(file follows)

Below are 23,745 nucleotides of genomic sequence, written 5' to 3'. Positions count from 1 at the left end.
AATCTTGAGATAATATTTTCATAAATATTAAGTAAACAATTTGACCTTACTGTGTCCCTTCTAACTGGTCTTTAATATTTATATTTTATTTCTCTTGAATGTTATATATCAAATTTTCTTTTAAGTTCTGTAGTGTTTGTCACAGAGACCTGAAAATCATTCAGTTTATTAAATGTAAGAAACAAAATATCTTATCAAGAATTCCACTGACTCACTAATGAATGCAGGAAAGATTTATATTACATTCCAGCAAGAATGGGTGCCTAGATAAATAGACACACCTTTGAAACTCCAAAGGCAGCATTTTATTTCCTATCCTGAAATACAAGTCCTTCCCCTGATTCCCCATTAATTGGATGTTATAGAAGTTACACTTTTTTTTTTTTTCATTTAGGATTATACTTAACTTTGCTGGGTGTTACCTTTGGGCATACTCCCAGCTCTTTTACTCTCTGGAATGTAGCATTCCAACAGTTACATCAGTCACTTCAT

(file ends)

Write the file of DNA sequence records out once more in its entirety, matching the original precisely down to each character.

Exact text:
Below are 23,745 nucleotides of genomic sequence, written 5' to 3'. Positions count from 1 at the left end.
AATCTTGAGATAATATTTTCATAAATATTAAGTAAACAATTTGACCTTACTGTGTCCCTTCTAACTGGTCTTTAATATTTATATTTTATTTCTCTTGAATGTTATATATCAAATTTTCTTTTAAGTTCTGTAGTGTTTGTCACAGAGACCTGAAAATCATTCAGTTTATTAAATGTAAGAAACAAAATATCTTATCAAGAATTCCACTGACTCACTAATGAATGCAGGAAAGATTTATATTACATTCCAGCAAGAATGGGTGCCTAGATAAATAGACACACCTTTGAAACTCCAAAGGCAGCATTTTATTTCCTATCCTGAAATACAAGTCCTTCCCCTGATTCCCCATTAATTGGATGTTATAGAAGTTACACTTTTTTTTTTTTTCATTTAGGATTATACTTAACTTTGCTGGGTGTTACCTTTGGGCATACTCCCAGCTCTTTTACTCTCTGGAATGTAGCATTCCAACAGTTACATCAGTCACTTCAT